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Mr. KOHL. Mr. President, I rise today with Senator Graham to introduce the Justice for Troops Act. This legislation offers a simple solution to a serious problem that affects the well-being of our troops and their families. Today, when service men and women face civil legal problems they often have no access to legal assistance. When these troops face such problems, like child custody issues, complications with leases, mortgage payments or credit card debt that should be protected under the Servicemembers Civil Relief Act, or disputes over a bank account, they often have no access to legal assistance.
Without representation, troops run the risk of losing custody of their children, being evicted from their home, or facing financial ruin. This is unjust, especially when there are many lawyers willing to volunteer their services for free. The Justice for Troops Act would solve this problem by connecting service men and women with pro bono lawyers. It would do so by authorizing the Department of Defense, DoD, to use up to $500,000 of funds already appropriated for operation and maintenance to support programs that make these connections and ensure that our troops have access to the legal representation they need.
All branches of the military provide our service men and women with basic legal services on-base through legal assistance officers, Judge Advocate Generals, JAGs, but they generally cannot represent service members in court or provide legal assistance in other parts of the country. When troops encounter legal problems that JAGs are not able to handle, they are left on their own to find a lawyer. This burden can arise if a service member is stationed in one state, but his or her home, family, or bank accounts are located in another. On-base JAG officers are unable to help with bankruptcy, child support issues, and other legal challenges that arise in a different state. As the number of deployed troops has increased since 2001, the gap between their legal needs and the offerings of JAG offices has widened. In some cases, JAG officers have referred troops who cannot afford a lawyer to programs that connect them with pro bono lawyers. Other cases have been left unresolved, to the detriment of our troops, their families, and the readiness of our armed forces.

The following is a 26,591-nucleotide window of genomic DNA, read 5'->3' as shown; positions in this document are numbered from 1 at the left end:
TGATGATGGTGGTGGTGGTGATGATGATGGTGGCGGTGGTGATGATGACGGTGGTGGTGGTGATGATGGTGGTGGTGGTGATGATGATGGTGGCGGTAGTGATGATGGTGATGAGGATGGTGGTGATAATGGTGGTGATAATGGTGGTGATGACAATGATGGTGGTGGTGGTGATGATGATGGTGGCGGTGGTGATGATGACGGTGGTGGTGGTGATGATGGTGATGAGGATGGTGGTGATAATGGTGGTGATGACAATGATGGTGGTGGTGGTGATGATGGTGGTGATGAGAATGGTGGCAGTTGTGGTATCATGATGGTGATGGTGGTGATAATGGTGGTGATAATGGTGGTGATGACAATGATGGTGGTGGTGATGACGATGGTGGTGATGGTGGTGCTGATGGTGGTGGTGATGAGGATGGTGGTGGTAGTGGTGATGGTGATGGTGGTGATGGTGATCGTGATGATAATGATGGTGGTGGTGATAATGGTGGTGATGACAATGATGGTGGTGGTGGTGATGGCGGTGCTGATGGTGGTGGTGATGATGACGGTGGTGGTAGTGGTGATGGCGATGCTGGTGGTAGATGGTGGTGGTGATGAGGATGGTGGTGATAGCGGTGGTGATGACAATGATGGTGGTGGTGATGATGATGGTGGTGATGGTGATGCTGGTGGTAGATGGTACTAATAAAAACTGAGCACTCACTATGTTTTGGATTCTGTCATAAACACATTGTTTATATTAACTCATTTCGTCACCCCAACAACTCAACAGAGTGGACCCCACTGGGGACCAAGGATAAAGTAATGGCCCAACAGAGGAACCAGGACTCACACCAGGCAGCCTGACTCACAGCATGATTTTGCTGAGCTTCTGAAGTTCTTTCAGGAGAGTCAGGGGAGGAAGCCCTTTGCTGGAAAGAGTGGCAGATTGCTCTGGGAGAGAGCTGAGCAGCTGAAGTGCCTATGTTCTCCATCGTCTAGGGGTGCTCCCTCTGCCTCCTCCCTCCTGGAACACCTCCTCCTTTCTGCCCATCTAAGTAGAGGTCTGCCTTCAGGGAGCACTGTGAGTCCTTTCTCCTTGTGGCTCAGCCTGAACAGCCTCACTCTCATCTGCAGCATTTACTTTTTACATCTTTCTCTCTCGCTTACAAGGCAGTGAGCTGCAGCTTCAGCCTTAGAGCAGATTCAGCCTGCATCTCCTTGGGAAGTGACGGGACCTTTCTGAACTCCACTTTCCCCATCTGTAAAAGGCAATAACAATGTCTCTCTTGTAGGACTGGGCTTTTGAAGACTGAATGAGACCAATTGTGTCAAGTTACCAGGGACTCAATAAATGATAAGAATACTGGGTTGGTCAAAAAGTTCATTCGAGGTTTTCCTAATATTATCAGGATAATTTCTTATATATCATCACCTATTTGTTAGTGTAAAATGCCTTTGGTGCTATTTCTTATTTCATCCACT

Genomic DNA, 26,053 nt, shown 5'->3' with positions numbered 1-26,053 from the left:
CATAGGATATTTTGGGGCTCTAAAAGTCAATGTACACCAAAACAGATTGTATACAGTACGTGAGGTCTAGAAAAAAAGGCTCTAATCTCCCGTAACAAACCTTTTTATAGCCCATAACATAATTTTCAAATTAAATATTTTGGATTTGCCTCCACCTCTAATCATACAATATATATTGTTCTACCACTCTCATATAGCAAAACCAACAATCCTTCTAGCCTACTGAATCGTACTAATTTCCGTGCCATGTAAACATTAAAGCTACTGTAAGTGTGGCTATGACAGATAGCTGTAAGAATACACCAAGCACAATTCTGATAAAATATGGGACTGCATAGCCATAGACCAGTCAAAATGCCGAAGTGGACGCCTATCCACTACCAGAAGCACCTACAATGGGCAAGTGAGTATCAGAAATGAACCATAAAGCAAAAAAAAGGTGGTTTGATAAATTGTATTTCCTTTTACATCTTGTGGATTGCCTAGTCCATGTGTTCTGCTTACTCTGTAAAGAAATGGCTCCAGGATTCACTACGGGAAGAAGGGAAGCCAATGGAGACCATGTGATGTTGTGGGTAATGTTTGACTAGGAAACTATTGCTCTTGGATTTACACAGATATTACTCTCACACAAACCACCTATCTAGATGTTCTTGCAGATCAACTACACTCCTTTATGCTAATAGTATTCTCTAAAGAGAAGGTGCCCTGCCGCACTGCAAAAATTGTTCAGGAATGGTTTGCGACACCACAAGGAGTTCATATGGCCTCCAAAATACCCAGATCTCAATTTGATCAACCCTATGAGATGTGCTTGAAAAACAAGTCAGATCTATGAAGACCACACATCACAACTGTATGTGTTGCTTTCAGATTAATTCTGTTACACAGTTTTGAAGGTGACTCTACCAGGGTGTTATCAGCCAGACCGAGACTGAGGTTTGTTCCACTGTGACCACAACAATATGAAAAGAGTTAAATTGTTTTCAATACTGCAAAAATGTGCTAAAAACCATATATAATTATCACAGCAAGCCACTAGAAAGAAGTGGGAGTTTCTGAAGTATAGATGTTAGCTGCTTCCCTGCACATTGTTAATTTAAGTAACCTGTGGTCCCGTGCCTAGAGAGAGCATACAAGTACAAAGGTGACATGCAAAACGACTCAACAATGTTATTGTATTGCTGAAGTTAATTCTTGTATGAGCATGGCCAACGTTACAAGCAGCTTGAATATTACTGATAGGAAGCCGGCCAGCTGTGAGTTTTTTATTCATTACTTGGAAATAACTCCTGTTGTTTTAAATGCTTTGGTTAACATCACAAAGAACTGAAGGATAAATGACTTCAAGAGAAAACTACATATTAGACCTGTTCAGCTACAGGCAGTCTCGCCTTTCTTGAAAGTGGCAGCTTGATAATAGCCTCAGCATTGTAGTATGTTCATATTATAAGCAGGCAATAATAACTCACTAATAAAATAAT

Today, there are limited services available to help troops with legal problems that cannot be handled by JAGs, but they are unable to fully meet the growing need. Some law school clinics, state bar associations, and the American Bar Association's Military Pro Bono Project connect active-duty military personnel and their families to free legal assistance beyond what military legal offices can offer. They maintain lists of attorneys who are willing to provide their services free of charge to service members and, in conjunction with the DoD, reach out to on-base JAG offices to encourage them to refer troops to their programs.
Unfortunately, these programs have a long way to go to meet the increasing demand for their pro bono legal services, and too many troops still go without legal help. Furthermore, existing programs are limited in their ability to connect troops with pro bono lawyers because funding to support them is scarce. With access to only $500,000, pro bono projects would be able to build more connections, ensure that every JAG office knows how to refer service members to the programs, and grow their databases of pro bono lawyers. This small investment would be leveraged into providing free legal assistance to countless men and women who serve our country. We will no doubt enhance our military readiness by eliminating the stress and anxiety caused by legal problems.
The Justice for Troops Act is supported by the Department of Defense, the Military Officers Association of America, the Southern Wisconsin Chapter of the Military Officers Association of America, the National Military Family Association, the National Guard Association of the United States, the Wisconsin National Guard Association, the Association of the US Army, the Air Force Association, and the Gold Star Wives of America.
Mr. President, I ask unanimous consent that the text of the bill be printed in the Record
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